|previous article in this issue||next article in this issue|
Document Details :
Title: The Text of John 5,7 in the Liège Harmony
Subtitle: Two Studies on the Thesis of Daniel Plooij
Author(s): BAARDA, Tjitze
Journal: Ephemerides Theologicae Lovanienses
Volume: 81 Issue: 4 Date: December 2005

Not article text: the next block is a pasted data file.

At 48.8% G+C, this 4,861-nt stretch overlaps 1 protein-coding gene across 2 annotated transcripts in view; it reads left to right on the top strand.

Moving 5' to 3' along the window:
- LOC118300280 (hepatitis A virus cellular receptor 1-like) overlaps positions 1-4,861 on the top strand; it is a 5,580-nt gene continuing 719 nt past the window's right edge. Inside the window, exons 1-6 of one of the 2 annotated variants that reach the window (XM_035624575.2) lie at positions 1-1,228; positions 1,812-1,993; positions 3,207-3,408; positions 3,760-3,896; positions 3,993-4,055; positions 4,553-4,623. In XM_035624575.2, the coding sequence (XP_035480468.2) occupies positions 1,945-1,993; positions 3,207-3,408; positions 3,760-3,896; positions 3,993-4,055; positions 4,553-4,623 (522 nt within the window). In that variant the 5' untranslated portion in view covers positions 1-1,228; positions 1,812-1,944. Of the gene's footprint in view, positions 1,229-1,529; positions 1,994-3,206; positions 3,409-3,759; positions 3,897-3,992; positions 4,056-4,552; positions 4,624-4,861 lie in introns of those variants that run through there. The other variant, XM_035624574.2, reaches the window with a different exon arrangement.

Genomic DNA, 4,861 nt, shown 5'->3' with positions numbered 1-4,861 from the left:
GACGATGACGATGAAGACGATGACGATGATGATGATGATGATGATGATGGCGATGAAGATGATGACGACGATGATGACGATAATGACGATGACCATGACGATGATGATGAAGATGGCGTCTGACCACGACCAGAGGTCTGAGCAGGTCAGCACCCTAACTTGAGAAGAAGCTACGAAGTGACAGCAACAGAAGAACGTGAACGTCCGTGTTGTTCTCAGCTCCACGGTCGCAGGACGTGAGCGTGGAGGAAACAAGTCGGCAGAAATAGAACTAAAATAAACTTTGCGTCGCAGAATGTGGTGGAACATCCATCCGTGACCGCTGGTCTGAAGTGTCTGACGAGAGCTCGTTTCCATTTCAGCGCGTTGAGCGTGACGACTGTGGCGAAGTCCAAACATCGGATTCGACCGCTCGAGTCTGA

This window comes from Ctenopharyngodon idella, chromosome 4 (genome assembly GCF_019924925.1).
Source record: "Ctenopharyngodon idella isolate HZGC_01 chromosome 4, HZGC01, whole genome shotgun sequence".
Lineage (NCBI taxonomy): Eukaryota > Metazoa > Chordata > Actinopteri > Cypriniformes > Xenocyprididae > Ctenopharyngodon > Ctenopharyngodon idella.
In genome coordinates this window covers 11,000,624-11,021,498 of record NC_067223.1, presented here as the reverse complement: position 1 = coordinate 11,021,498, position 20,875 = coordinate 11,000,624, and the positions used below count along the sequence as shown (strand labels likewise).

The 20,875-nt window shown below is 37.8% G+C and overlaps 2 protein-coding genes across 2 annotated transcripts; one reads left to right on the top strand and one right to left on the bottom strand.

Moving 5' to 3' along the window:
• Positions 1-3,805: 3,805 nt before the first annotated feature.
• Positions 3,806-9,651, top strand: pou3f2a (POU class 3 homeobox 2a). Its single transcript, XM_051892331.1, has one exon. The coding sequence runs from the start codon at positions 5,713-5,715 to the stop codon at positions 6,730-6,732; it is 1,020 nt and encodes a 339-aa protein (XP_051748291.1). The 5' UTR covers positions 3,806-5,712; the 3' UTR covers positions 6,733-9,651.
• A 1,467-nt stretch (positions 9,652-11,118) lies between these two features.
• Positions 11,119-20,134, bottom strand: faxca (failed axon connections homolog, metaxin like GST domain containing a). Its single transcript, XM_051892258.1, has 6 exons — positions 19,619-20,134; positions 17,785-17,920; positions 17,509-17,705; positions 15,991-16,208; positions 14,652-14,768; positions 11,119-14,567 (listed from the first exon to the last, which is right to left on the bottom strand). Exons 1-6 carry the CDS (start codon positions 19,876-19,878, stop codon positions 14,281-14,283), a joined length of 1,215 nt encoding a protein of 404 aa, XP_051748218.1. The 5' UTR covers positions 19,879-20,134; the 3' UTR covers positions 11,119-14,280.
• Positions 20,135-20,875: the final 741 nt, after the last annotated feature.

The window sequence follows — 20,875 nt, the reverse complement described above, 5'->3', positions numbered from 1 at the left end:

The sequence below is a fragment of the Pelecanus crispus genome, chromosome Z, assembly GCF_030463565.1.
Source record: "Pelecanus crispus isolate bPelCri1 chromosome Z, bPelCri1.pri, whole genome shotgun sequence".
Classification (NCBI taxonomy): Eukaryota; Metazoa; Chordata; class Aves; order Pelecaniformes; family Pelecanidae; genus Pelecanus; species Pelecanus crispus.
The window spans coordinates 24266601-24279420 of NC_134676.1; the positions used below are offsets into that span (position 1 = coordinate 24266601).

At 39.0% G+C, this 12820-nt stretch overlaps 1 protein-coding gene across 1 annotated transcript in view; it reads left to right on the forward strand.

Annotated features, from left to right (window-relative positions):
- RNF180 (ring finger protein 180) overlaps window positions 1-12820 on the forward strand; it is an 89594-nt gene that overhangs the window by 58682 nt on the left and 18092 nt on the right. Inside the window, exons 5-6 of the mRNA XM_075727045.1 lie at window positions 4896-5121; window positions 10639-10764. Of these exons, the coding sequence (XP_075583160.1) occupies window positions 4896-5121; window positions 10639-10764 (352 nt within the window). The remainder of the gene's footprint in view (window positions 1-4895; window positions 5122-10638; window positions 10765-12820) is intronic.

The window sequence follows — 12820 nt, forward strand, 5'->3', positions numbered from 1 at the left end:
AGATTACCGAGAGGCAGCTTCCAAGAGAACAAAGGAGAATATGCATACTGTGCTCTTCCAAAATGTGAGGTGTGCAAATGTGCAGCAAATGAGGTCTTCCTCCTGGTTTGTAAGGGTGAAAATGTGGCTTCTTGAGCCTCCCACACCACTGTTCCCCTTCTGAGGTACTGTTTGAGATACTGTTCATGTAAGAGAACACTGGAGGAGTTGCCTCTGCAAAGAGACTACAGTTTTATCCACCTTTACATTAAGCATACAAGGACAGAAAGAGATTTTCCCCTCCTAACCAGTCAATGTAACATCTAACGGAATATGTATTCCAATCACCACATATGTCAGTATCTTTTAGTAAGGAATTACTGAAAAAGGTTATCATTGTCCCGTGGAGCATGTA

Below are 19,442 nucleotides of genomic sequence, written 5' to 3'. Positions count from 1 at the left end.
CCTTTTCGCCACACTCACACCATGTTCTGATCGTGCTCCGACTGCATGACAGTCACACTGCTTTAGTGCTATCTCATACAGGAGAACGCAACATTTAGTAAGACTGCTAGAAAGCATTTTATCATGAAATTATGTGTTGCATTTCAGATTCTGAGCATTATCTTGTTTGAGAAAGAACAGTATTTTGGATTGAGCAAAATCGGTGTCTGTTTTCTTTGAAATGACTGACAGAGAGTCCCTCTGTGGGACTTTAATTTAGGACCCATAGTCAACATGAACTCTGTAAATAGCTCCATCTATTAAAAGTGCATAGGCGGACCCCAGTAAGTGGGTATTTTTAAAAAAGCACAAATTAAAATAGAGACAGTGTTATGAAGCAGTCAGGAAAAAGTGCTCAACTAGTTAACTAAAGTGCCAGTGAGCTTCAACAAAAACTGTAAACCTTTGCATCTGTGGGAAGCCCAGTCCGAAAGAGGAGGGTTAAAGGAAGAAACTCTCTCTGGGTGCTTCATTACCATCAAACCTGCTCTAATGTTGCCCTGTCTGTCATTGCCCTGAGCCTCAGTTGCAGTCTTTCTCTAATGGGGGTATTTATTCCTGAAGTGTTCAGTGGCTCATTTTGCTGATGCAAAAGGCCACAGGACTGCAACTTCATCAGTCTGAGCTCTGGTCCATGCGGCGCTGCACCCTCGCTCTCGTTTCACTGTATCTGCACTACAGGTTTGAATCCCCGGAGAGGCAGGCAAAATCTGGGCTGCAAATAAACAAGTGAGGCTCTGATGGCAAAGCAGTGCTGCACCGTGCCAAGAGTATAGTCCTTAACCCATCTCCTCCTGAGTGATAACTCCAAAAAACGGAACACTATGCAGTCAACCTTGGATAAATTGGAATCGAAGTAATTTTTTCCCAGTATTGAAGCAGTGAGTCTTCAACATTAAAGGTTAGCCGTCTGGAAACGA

When in the twenties of last century Daniël Plooij studied a medieval Flemish Gospel harmony he discovered in it many peculiar readings. It became clear to him that the text of the harmony often differed from that of its assumed source, the famous Latin harmony known as the Codex Fuldensis which according to the experts had a Vulgate type of text. Plooij then detected in this Dutch harmony many agreements with readings in the Vetus Latina. Moreover he detected many agreements with the text of the Syriac Gospels, and with readings in Ephraem’s commentary on the Diatessaron. As a result Plooij developed the thesis that the medieval Flemish text was dependent on a pre-Fuldensis Latin harmony, which in its turn was a translation of a Syriac harmony, that is, the Diatessaron on which Ephraem had commented. The problem was that Plooij knew Ephraem’s commentary only through a Latin translation of an Armenian version of the then lost Syriac text. Since we have now a greater part of that Syriac commentary in a Chester Beatty manuscript, it may be useful to check whether the conclusions which Plooij had drawn from the Latin translation of the Armenian text remain valid. In this short study we limit ourselves to an examination of Plooij’s deductions from two readings in John 5,7.